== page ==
Despite what may appear to be overnight success, CrossFit actually began in the ’70s in the Santa Cruz, Cal. garage of a former gymnast named Greg Glassman. However, it was just 12 years ago that CrossFit, Inc. was founded. Now there are approximately 3,400 CrossFit-affiliated gyms worldwide – most of them in the United States – and that number seems set to explode with the recent announcement that Reebok plans to franchise Reebok-branded CrossFit facilities or “boxes” around the world. Reebok will also fold in the alliance with its bread and butter – making specific shoes and apparel. Reebok also invested heavily in a 10-year sponsorship deal with CrossFit’s international competition, which is something like an Olympics of fitness. Last year more than 26,000 athletes competed all over the world to earn a spot in the games, making it one of the largest sporting events in history. This is especially amazing considering that the first CrossFit games happened just five years ago on the grass and dirt of a private home in California and featured just 70 athletes.
What is CrossFit?
CrossFit describes its strength and conditioning program as “constantly varied, high-intensity, functional movement,” with the stated goal of improving fitness (and therefore general physical preparedness), which it defines as “work capacity across broad time and modal domains.”
Workouts are typically short – 20 minutes or less – and intense, combining movements such as running, rowing, jumping rope, climbing rope and weightlifting. Barbells, box jumps, gymnastics rings, pull-up bars, medicine balls, and kettle bells are all part of the weekly programming.
The lingo, the culture, the clothing?
If you have no idea what it means to “RX a 20-minute AMRAP at the box in your OLYs,” don’t worry. CrossFit has a language all its own, filled with acronyms like AMRAP (as many rounds as possible) and RFT (rounds for time). The gyms or facilities are called “boxes,” the workouts are called WODs (we covered that), and every WOD has prescribed weights and movements. So if you’re able to perform the specified movements and weights for a workout, it is said that you RX’d it. Finally, many WODs have people’s names, with the most famous being predominantly women’s names like Helen, Angie, Cindy, Fran and Grace.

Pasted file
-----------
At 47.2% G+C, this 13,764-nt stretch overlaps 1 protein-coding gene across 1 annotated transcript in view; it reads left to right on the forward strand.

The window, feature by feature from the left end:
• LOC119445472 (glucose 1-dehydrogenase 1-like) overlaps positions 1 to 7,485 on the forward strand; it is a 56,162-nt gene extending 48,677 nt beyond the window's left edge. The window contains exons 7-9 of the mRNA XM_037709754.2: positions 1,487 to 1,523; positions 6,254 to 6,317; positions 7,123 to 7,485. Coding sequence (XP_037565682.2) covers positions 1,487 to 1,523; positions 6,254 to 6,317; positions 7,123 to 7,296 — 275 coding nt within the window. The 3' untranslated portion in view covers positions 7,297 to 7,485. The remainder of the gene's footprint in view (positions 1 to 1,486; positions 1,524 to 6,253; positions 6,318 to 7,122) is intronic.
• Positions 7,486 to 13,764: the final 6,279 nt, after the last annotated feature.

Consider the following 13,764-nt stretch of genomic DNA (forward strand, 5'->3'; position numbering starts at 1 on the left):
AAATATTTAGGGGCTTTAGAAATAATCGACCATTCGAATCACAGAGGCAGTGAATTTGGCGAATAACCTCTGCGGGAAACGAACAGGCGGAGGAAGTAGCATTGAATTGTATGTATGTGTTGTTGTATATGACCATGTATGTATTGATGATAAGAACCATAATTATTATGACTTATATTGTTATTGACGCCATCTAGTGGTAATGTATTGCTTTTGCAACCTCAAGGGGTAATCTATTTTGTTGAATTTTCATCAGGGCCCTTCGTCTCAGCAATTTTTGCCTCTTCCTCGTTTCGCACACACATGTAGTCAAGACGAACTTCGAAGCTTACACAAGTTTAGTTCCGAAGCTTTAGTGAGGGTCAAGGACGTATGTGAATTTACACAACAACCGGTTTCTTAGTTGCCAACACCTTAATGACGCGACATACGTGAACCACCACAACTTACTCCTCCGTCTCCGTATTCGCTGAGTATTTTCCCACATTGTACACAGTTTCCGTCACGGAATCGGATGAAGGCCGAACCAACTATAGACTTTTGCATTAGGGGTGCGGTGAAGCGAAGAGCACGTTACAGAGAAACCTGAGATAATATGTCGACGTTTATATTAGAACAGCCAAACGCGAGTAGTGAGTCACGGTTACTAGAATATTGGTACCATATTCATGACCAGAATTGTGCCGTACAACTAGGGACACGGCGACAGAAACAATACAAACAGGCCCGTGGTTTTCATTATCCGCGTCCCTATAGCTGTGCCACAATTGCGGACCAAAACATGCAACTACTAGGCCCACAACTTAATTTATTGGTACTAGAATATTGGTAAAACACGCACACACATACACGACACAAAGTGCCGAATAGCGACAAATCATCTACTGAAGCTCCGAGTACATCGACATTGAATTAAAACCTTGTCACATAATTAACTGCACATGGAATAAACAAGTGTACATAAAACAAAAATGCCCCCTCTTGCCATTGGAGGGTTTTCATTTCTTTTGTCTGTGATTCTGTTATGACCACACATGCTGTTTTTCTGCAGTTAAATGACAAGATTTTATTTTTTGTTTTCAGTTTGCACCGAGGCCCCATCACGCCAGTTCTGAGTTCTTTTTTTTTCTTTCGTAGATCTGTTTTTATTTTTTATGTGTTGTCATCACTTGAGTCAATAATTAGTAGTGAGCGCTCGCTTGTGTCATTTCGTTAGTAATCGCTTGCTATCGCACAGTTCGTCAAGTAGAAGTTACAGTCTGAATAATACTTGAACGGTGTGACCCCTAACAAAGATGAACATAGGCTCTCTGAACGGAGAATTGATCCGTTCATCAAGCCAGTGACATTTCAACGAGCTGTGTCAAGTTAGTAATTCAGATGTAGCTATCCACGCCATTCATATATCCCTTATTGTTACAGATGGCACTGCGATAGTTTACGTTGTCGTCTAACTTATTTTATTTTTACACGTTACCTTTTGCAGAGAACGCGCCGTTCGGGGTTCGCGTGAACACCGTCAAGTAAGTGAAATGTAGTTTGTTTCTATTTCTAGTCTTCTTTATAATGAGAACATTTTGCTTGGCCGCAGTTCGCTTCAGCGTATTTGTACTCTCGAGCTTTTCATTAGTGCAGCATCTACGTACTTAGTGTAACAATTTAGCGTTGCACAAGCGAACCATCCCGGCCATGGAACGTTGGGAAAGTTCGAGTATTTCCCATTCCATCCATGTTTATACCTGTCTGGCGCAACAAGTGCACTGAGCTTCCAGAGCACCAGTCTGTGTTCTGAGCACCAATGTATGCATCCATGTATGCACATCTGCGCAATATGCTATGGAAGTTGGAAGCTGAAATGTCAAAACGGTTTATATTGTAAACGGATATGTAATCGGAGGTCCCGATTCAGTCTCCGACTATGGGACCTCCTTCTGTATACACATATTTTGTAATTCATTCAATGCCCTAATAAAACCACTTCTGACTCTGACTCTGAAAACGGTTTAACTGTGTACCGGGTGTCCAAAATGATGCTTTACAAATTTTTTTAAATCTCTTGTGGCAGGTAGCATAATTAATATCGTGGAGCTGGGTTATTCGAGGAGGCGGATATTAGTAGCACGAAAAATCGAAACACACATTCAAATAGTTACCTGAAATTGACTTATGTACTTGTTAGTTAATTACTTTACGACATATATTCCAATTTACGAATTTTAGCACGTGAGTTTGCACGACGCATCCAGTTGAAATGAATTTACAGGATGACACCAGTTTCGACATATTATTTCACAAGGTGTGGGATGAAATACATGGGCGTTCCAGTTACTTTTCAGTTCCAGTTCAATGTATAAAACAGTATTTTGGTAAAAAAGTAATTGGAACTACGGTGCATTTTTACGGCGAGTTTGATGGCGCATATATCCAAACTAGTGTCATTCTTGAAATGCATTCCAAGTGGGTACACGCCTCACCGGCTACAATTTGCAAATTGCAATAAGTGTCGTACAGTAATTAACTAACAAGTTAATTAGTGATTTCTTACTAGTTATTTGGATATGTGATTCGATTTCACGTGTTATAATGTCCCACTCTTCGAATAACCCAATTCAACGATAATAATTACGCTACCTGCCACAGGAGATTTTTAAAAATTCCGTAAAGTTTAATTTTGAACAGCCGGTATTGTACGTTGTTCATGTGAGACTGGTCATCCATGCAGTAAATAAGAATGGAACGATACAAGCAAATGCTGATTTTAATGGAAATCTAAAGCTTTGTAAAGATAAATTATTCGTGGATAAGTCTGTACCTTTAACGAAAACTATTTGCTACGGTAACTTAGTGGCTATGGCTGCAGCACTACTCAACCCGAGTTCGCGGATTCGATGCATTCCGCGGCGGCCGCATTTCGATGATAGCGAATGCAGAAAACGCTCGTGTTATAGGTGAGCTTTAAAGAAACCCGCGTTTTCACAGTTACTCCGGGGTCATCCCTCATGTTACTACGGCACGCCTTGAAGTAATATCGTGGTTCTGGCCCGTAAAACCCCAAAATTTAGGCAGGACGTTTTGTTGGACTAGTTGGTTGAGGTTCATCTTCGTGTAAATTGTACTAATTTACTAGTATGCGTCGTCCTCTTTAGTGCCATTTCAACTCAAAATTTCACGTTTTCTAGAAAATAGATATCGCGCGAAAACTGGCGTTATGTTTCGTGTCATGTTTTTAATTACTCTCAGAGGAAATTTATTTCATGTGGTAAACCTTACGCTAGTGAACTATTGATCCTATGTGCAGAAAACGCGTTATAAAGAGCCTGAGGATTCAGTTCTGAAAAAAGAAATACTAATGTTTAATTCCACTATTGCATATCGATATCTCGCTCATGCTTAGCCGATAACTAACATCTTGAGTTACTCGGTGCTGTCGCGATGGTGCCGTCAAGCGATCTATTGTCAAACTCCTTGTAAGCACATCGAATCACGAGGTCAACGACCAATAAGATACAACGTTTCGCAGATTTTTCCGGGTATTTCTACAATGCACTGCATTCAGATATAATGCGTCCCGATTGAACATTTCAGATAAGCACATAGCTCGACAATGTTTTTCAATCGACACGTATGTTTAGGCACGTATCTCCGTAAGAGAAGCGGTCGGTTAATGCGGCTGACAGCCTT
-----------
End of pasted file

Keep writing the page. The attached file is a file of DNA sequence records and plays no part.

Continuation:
While every sport has unique equipment, CrossFitters take their obsession for work gear to near-fetish levels. Specialized shoes – from Olympic lifting shoes to minimalist running shoes – compression sleeves, wrist wraps, and compression tape. CrossFit athletes tend to have unique personal styles, and gearing up for a WOD is common – from knee socks to branded apparel from companies I had never heard of until I joined, like Rogue, WOD Addiction, Forged, Life As RX and many more.
It begins with a 45-year-old father of two. Married. Overworked. Stressed out. Advertising professional with a love for good food, bad food, dark bars and craft beer. Anyone reading this who attended Shawsville High School circa 1984 will tell you that I was never an athlete, not even close. I had tried hard through my 20s and 30s to stay fit.